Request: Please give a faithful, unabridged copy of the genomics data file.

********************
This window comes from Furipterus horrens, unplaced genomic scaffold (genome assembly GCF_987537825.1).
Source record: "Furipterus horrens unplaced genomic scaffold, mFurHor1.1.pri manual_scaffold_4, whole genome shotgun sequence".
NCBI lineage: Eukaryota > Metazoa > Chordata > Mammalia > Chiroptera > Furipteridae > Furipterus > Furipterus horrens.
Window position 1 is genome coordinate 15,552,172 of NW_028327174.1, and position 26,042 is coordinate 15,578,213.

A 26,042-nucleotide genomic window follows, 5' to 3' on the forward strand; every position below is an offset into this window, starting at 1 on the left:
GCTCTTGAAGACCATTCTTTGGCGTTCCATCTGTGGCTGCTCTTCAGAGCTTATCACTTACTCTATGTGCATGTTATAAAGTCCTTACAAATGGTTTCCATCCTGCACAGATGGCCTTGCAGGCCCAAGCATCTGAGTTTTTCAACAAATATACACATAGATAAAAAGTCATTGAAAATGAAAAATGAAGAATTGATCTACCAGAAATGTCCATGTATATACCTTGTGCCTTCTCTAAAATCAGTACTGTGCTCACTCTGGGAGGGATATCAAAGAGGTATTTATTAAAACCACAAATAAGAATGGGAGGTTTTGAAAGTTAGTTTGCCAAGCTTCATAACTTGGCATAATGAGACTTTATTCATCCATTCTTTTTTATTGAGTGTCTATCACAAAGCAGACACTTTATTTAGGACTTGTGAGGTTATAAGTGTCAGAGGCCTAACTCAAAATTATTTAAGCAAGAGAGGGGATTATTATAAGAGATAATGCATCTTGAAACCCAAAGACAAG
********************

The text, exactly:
This window comes from Furipterus horrens, unplaced genomic scaffold (genome assembly GCF_987537825.1).
Source record: "Furipterus horrens unplaced genomic scaffold, mFurHor1.1.pri manual_scaffold_4, whole genome shotgun sequence".
NCBI lineage: Eukaryota > Metazoa > Chordata > Mammalia > Chiroptera > Furipteridae > Furipterus > Furipterus horrens.
Window position 1 is genome coordinate 15,552,172 of NW_028327174.1, and position 26,042 is coordinate 15,578,213.

A 26,042-nucleotide genomic window follows, 5' to 3' on the forward strand; every position below is an offset into this window, starting at 1 on the left:
GCTCTTGAAGACCATTCTTTGGCGTTCCATCTGTGGCTGCTCTTCAGAGCTTATCACTTACTCTATGTGCATGTTATAAAGTCCTTACAAATGGTTTCCATCCTGCACAGATGGCCTTGCAGGCCCAAGCATCTGAGTTTTTCAACAAATATACACATAGATAAAAAGTCATTGAAAATGAAAAATGAAGAATTGATCTACCAGAAATGTCCATGTATATACCTTGTGCCTTCTCTAAAATCAGTACTGTGCTCACTCTGGGAGGGATATCAAAGAGGTATTTATTAAAACCACAAATAAGAATGGGAGGTTTTGAAAGTTAGTTTGCCAAGCTTCATAACTTGGCATAATGAGACTTTATTCATCCATTCTTTTTTATTGAGTGTCTATCACAAAGCAGACACTTTATTTAGGACTTGTGAGGTTATAAGTGTCAGAGGCCTAACTCAAAATTATTTAAGCAAGAGAGGGGATTATTATAAGAGATAATGCATCTTGAAACCCAAAGACAAG